July 12, 2010

The Value Added Tax: Too Costly for the United States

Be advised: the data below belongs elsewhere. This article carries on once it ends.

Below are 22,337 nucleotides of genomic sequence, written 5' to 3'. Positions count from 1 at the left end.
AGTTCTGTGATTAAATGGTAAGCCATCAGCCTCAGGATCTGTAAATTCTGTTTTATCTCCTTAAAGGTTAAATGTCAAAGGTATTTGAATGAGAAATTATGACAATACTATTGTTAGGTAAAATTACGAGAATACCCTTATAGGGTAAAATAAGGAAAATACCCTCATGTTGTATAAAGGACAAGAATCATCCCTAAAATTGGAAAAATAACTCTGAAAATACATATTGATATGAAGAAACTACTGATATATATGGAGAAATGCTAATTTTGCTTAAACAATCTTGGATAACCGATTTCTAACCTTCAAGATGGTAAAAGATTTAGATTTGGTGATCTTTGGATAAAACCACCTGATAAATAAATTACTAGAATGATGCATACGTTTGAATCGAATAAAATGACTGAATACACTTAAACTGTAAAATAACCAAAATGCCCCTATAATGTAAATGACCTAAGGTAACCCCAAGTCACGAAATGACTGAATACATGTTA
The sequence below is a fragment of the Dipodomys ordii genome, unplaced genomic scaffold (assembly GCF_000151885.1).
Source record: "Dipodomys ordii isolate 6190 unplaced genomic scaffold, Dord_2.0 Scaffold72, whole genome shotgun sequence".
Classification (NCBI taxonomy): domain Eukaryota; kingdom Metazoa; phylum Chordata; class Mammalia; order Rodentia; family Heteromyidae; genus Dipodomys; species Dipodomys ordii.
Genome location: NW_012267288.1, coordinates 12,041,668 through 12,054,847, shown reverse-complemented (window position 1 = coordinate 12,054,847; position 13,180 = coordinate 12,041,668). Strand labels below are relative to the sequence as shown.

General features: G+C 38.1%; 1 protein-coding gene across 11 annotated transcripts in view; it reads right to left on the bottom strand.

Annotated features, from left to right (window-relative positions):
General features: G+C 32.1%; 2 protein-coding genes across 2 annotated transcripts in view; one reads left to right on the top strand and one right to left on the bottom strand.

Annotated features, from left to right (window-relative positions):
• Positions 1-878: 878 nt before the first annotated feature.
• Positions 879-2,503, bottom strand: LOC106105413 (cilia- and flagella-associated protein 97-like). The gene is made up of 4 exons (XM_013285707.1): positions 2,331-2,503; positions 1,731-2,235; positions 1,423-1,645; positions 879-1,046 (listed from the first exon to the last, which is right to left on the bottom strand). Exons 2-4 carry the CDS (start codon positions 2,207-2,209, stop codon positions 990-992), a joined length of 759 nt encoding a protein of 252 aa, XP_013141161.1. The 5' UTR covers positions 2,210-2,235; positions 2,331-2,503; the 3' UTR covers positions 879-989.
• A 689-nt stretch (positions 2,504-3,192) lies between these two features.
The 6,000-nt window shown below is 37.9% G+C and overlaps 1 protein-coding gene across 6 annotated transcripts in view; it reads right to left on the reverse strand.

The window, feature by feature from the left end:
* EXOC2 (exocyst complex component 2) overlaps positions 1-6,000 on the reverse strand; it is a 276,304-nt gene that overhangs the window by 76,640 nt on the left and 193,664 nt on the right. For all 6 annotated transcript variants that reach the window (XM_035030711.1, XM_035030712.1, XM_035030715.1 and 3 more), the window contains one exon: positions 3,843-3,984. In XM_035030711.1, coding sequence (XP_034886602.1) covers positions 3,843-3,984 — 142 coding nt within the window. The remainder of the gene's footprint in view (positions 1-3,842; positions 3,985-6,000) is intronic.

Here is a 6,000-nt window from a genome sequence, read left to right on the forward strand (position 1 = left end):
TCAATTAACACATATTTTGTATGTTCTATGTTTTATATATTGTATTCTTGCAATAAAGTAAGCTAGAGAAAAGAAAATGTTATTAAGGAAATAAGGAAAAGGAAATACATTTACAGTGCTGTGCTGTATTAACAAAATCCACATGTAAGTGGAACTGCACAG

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Most developed economies rely on a Value Added Tax (VAT) for a substantial share of their tax revenues, so it is natural that the United States would look toward the possibility of a VAT at a time when huge budget deficits are forecast as far out as the forecasts go. While one can debate the merits of a VAT in other countries, the tax is not a good fit for the United States. It taxes a base that has traditionally belonged to state governments, it has a cumbersome administrative structure that would impose large compliance and administrative costs, and it would slow economic growth. If a VAT were introduced in 2010, by 2030 the net effect on tax revenues would be small, because revenues collected by the VAT would be mostly offset by declines in revenues from other tax bases.